Tempe man shows U.S. 60 noise high - Sound advice for U.S. 60 din
Homeowner studies noise, has plan
By Elvia Diaz, July 25, 2000
Frank Schmuck, armed with his own study showing noise levels along a Tempe stretch of the Superstition Freeway exceed state standards, has come up with a few suggestions to ease the problem.
Schmuck, whose home is against the freeway’s walls, near McClintock drive, conducted a 24-hour noise study this month using a sound level meter.
The findings weren’t surprising, he says. The noise level ranged from 65 to 75 decibels, higher than the 64 state standard for freeways.
“It’s excessive” said Schmuck, who enlisted an Arizona State University teacher and other consultants to examine the findings. “Obviously the Arizona Department of Transportation is in violation.”
To reduce noise in his neighborhood Schmuck is proposing raising existing walls by three feet from McClintock to the Superstition’s intersection with Pima Freeway.
Other suggestions [he says are] include covering the walls with sound absorbing panels, using vegetation along the freeway and rubberized asphalt.
Because of Frank Schmuck’s work at the grass-roots level to make a difference for his community, the entire state of Arizona soon saw the application of rubberized asphalt in many other, noise-sensitive locations. Sure, many now claim the use of rubberized asphalt was a fait accompli. Well, they weren’t there. I was. Frank Schmuck made the difference.
Before I was Mayor of the City of Tempe, I served on the City Council. We faced many issues at the time, including the recession that began in 2001. It was tough work. But it was rewarding, especially when we could work successfully to solve problems for our neighborhoods. Just such an opportunity occurred in 2000.
The Arizona Department of Transportation and the Maricopa Association of Governments had worked out the plan to widen the U.S. 60. Long before, the neighborhoods adjacent to the U.S. 60 had been promised that the corridor only would be used as a “parkway.” Then, as traffic pressures built and communities to the east of Tempe demanded more freeway service, the U.S. 60 became a wide freeway. In 2000, after further promises that the connection between the U.S. 60 and the proposed 101 freeway would be made by tunnels, it was revealed that tall flyover ramps would be installed instead.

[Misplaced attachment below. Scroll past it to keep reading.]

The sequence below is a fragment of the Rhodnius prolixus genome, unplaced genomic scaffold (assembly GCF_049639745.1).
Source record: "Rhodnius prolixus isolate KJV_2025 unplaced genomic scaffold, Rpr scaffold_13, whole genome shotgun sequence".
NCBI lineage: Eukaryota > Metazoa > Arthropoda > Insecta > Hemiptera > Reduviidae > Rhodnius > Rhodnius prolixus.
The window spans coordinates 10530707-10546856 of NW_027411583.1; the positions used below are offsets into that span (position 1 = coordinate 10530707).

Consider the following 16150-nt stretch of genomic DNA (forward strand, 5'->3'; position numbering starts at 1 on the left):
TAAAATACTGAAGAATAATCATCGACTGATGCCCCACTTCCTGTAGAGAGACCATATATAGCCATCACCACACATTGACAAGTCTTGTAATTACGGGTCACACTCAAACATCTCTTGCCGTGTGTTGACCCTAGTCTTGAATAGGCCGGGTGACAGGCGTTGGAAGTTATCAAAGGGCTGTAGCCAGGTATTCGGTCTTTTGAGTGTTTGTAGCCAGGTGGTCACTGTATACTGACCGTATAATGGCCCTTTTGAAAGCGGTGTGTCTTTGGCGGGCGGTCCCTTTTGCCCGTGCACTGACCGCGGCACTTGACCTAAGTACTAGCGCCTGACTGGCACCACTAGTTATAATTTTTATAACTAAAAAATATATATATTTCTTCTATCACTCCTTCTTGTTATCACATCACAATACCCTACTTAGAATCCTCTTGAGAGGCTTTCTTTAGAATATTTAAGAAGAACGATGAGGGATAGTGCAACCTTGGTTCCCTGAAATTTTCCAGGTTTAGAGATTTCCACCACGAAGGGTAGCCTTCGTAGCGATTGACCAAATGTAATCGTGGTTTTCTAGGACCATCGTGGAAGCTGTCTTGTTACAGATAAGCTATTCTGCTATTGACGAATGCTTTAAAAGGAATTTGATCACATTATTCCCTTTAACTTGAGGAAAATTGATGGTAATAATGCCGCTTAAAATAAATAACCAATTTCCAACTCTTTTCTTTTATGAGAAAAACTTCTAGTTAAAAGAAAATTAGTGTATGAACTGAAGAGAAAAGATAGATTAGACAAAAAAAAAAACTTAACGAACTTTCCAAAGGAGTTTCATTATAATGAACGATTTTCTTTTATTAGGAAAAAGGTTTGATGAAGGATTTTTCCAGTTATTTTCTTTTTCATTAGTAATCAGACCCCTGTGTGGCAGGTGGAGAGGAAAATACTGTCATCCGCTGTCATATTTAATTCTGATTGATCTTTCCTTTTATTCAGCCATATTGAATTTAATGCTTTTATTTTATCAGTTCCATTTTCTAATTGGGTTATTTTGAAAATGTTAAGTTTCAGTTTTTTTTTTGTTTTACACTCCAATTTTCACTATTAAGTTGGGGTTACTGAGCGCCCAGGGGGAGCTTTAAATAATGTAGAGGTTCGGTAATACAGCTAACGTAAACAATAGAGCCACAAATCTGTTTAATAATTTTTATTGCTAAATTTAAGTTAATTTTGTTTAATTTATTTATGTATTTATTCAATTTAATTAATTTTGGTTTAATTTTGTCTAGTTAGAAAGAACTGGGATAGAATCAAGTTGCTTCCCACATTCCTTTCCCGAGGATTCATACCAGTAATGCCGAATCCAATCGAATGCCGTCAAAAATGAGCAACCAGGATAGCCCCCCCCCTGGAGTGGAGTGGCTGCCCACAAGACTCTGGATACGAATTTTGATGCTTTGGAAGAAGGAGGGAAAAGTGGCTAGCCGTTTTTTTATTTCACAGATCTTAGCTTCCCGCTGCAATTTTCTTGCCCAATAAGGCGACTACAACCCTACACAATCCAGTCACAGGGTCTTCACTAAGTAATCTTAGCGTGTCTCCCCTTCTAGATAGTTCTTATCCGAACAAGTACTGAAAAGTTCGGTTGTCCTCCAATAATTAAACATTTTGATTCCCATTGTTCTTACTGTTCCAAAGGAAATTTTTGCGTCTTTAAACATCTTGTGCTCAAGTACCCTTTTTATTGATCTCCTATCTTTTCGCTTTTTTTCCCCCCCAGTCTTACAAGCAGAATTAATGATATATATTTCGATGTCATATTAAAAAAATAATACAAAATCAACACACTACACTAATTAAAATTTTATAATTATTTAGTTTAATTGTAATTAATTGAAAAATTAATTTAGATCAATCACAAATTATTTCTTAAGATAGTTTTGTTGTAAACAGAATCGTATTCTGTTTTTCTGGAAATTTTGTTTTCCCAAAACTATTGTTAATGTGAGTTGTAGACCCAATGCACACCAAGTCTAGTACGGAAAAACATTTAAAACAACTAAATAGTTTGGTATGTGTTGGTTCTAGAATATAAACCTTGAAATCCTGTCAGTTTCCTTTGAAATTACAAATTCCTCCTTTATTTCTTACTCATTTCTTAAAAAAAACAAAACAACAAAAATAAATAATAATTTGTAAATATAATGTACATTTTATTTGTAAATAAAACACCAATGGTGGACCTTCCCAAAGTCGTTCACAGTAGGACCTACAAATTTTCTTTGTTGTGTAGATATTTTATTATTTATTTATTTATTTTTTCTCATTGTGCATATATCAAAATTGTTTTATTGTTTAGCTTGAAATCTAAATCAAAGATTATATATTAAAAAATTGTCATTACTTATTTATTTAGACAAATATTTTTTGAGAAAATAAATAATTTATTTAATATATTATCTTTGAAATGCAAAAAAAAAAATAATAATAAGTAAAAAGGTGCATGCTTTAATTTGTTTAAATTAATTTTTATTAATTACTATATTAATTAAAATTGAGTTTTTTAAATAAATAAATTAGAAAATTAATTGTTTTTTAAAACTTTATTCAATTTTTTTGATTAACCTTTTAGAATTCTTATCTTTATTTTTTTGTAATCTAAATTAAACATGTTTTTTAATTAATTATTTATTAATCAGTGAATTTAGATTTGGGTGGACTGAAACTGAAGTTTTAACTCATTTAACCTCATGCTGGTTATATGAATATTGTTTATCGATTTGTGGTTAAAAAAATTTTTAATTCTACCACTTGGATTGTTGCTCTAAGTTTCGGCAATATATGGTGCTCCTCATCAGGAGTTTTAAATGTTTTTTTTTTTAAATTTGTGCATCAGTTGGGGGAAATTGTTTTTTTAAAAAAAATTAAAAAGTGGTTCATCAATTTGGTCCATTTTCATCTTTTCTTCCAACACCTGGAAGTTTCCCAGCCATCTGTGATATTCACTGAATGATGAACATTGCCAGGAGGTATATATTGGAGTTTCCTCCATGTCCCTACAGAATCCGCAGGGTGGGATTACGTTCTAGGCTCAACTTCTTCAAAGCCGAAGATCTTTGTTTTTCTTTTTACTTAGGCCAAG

Neighbors rightly were angry about the series of broken promises, but more they wanted solutions to the ever-increasing traffic noise bombarding them from the ever-expanding freeway corridor.
That’s when neighbors mattered most. As we were trying to find solutions to the increasing noise problems, it took a self-motivated, earnest neighbor to lead the way.
Frank Schmuck, an airline pilot with an engineering degree, used his own money and time, invested in professional-quality equipment, and conducted noise studies along the U.S. 60. His work proved that the freeway’s noise levels were out of compliance with state and federal law. But Frank didn’t stop there. He looked for—and found—the solution. Frank proposed that Arizona use the experimental technology, rubberized asphalt. Frank demonstrated, again using sophisticated equipment, his own time and his expertise, the magnitude of the difference that rubberized asphalt would make in this particular application.
It was Frank’s work that broke the log-jam. Yes, ADOT had been experimenting with the technology, and even the Federal Highways Administration was considering its use, but without Frank Schmuck’s work and persistence, and the application by a few of us of some significant political efforts, rubberized asphalt would not have been used to reduce the noise impacts on the neighborhoods surrounding the U.S. 60.
Hugh Hallman, Fmr. Mayor - City of Tempe